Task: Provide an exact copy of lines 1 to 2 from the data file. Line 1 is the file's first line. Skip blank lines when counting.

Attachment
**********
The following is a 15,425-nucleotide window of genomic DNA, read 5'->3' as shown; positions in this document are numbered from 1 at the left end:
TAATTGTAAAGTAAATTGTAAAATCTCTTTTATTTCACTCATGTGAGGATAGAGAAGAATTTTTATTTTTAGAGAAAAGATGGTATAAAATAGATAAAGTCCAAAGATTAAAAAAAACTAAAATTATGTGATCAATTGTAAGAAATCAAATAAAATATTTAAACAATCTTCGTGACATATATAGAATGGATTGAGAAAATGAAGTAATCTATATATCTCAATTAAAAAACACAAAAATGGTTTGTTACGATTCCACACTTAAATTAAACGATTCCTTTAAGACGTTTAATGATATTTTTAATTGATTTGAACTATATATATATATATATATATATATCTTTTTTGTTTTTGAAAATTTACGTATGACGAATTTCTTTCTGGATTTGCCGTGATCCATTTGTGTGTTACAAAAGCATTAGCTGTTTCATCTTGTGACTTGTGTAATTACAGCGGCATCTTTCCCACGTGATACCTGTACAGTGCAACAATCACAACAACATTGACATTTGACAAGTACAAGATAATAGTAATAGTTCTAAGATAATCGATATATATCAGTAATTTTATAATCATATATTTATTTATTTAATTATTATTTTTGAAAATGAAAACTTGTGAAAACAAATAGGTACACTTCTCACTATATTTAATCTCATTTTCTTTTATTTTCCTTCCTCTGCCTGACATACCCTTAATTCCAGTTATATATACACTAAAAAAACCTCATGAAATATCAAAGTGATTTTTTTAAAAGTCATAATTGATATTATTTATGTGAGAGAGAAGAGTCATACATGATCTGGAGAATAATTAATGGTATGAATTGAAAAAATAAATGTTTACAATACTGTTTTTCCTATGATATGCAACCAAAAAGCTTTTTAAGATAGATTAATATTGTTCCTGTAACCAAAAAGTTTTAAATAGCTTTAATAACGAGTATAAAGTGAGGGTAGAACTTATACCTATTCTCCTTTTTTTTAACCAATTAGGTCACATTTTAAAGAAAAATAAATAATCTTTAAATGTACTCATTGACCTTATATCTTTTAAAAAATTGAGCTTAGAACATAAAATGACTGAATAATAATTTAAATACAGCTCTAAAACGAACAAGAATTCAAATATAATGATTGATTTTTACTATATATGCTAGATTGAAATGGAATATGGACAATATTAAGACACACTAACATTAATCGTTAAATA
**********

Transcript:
The following is a 15,425-nucleotide window of genomic DNA, read 5'->3' as shown; positions in this document are numbered from 1 at the left end:
TAATTGTAAAGTAAATTGTAAAATCTCTTTTATTTCACTCATGTGAGGATAGAGAAGAATTTTTATTTTTAGAGAAAAGATGGTATAAAATAGATAAAGTCCAAAGATTAAAAAAAACTAAAATTATGTGATCAATTGTAAGAAATCAAATAAAATATTTAAACAATCTTCGTGACATATATAGAATGGATTGAGAAAATGAAGTAATCTATATATCTCAATTAAAAAACACAAAAATGGTTTGTTACGATTCCACACTTAAATTAAACGATTCCTTTAAGACGTTTAATGATATTTTTAATTGATTTGAACTATATATATATATATATATATATATCTTTTTTGTTTTTGAAAATTTACGTATGACGAATTTCTTTCTGGATTTGCCGTGATCCATTTGTGTGTTACAAAAGCATTAGCTGTTTCATCTTGTGACTTGTGTAATTACAGCGGCATCTTTCCCACGTGATACCTGTACAGTGCAACAATCACAACAACATTGACATTTGACAAGTACAAGATAATAGTAATAGTTCTAAGATAATCGATATATATCAGTAATTTTATAATCATATATTTATTTATTTAATTATTATTTTTGAAAATGAAAACTTGTGAAAACAAATAGGTACACTTCTCACTATATTTAATCTCATTTTCTTTTATTTTCCTTCCTCTGCCTGACATACCCTTAATTCCAGTTATATATACACTAAAAAAACCTCATGAAATATCAAAGTGATTTTTTTAAAAGTCATAATTGATATTATTTATGTGAGAGAGAAGAGTCATACATGATCTGGAGAATAATTAATGGTATGAATTGAAAAAATAAATGTTTACAATACTGTTTTTCCTATGATATGCAACCAAAAAGCTTTTTAAGATAGATTAATATTGTTCCTGTAACCAAAAAGTTTTAAATAGCTTTAATAACGAGTATAAAGTGAGGGTAGAACTTATACCTATTCTCCTTTTTTTTAACCAATTAGGTCACATTTTAAAGAAAAATAAATAATCTTTAAATGTACTCATTGACCTTATATCTTTTAAAAAATTGAGCTTAGAACATAAAATGACTGAATAATAATTTAAATACAGCTCTAAAACGAACAAGAATTCAAATATAATGATTGATTTTTACTATATATGCTAGATTGAAATGGAATATGGACAATATTAAGACACACTAACATTAATCGTTAAATA